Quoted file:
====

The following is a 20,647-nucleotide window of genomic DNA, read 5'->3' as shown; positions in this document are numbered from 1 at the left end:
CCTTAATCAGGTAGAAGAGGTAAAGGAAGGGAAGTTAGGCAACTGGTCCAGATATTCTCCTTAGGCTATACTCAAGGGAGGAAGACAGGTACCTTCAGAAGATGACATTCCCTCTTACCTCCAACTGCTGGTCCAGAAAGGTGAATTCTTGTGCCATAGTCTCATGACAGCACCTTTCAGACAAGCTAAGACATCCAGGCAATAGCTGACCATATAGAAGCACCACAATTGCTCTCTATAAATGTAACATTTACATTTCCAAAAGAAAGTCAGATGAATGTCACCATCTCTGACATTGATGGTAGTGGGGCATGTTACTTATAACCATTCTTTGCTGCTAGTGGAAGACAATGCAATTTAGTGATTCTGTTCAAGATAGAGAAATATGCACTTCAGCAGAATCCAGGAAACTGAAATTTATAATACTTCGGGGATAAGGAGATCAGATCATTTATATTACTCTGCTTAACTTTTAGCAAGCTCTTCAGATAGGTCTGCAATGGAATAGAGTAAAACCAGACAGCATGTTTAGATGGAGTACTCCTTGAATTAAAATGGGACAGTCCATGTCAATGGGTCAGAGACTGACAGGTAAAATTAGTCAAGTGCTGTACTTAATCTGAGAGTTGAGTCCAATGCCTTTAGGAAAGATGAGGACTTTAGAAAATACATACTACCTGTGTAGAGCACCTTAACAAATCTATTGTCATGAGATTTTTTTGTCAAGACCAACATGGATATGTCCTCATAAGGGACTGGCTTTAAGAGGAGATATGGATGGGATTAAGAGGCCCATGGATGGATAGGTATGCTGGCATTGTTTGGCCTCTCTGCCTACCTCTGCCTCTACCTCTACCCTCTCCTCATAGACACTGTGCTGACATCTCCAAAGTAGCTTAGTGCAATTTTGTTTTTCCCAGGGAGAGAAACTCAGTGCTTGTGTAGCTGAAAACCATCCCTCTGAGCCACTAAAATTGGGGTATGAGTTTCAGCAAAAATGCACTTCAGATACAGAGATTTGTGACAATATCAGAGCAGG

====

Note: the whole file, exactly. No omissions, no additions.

The following is a 20,647-nucleotide window of genomic DNA, read 5'->3' as shown; positions in this document are numbered from 1 at the left end:
CCTTAATCAGGTAGAAGAGGTAAAGGAAGGGAAGTTAGGCAACTGGTCCAGATATTCTCCTTAGGCTATACTCAAGGGAGGAAGACAGGTACCTTCAGAAGATGACATTCCCTCTTACCTCCAACTGCTGGTCCAGAAAGGTGAATTCTTGTGCCATAGTCTCATGACAGCACCTTTCAGACAAGCTAAGACATCCAGGCAATAGCTGACCATATAGAAGCACCACAATTGCTCTCTATAAATGTAACATTTACATTTCCAAAAGAAAGTCAGATGAATGTCACCATCTCTGACATTGATGGTAGTGGGGCATGTTACTTATAACCATTCTTTGCTGCTAGTGGAAGACAATGCAATTTAGTGATTCTGTTCAAGATAGAGAAATATGCACTTCAGCAGAATCCAGGAAACTGAAATTTATAATACTTCGGGGATAAGGAGATCAGATCATTTATATTACTCTGCTTAACTTTTAGCAAGCTCTTCAGATAGGTCTGCAATGGAATAGAGTAAAACCAGACAGCATGTTTAGATGGAGTACTCCTTGAATTAAAATGGGACAGTCCATGTCAATGGGTCAGAGACTGACAGGTAAAATTAGTCAAGTGCTGTACTTAATCTGAGAGTTGAGTCCAATGCCTTTAGGAAAGATGAGGACTTTAGAAAATACATACTACCTGTGTAGAGCACCTTAACAAATCTATTGTCATGAGATTTTTTTGTCAAGACCAACATGGATATGTCCTCATAAGGGACTGGCTTTAAGAGGAGATATGGATGGGATTAAGAGGCCCATGGATGGATAGGTATGCTGGCATTGTTTGGCCTCTCTGCCTACCTCTGCCTCTACCTCTACCCTCTCCTCATAGACACTGTGCTGACATCTCCAAAGTAGCTTAGTGCAATTTTGTTTTTCCCAGGGAGAGAAACTCAGTGCTTGTGTAGCTGAAAACCATCCCTCTGAGCCACTAAAATTGGGGTATGAGTTTCAGCAAAAATGCACTTCAGATACAGAGATTTGTGACAATATCAGAGCAGG